Hatō zu, meaning "wave" in Japanese, was created by Uehara Konen in 1910, in the midst of the Meiji Period, a moment of great change for Japanese culture and art. For the first time in centuries, Japan had opened its borders; American and European artists set sail to study the great masters of the Japanese Woodblock Printing tradition.
Waves as a subject in Japanese art, especially woodblocks, can be traced as far back as the 1600's and the beginning of the Edo period. Yet in Hatō zu we see the emergence of a modern style and new western influences, despite Uehara Konen's resistance to many of the changes around him.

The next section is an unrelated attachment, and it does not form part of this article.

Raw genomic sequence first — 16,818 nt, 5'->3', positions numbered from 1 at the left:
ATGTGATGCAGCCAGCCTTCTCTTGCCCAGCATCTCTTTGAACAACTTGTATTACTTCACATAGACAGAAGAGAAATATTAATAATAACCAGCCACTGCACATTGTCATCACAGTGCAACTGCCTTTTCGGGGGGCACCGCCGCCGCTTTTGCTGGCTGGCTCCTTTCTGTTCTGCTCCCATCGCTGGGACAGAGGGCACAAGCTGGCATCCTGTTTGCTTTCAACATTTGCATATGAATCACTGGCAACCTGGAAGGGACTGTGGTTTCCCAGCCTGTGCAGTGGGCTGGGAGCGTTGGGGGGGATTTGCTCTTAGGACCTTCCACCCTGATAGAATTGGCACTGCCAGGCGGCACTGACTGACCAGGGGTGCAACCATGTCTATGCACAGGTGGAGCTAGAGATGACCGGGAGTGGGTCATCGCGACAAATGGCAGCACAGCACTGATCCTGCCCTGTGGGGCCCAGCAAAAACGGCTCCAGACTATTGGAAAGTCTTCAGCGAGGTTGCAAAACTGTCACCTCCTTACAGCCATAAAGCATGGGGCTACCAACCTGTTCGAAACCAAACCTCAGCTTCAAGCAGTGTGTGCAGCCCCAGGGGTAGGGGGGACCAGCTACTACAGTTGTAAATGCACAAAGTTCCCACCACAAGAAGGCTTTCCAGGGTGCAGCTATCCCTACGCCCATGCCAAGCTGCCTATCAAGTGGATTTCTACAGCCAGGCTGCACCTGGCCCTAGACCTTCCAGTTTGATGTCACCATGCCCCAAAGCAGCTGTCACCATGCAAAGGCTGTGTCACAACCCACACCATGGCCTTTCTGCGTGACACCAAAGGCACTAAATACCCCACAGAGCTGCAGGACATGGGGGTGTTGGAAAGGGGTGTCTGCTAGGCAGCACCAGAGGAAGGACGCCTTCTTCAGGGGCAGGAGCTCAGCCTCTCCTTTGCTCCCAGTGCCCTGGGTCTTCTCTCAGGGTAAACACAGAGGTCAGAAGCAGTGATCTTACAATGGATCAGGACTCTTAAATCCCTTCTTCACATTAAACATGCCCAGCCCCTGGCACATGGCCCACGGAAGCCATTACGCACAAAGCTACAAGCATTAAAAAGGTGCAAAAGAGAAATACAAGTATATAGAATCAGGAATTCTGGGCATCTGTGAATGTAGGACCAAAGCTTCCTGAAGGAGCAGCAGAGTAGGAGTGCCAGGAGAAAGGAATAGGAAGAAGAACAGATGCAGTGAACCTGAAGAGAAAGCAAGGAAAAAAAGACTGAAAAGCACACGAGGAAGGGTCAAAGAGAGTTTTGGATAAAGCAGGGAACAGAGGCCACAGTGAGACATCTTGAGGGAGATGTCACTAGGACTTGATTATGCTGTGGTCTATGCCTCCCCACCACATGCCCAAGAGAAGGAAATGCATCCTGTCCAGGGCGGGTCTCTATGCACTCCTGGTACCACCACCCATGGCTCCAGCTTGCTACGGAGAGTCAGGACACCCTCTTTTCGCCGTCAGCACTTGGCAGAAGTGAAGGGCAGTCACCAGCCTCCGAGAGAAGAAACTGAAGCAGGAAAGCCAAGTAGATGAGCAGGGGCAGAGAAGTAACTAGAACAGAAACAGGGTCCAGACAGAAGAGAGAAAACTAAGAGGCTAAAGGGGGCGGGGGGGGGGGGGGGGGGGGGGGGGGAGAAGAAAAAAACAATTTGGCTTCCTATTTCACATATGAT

The bright, saturated blues have an impressionistic styling, but also we see technology subtly taking hold in the almost photographic composition that elegantly breaks from tradition.
+ Museum quality: archival inks, 100% cotton rag paper unless noted
+ Signed + numbered certificate of authenticity included
+ Handcrafted custom-framing is available
Our quoted dimensions are for the size of paper containing the images, not the printed image itself. We do not alter the aspect ratio, nor do we crop or resize the artists’ originals. All of our prints have a minimum border of .5 inches to allow for framing.
Medium: Museo PR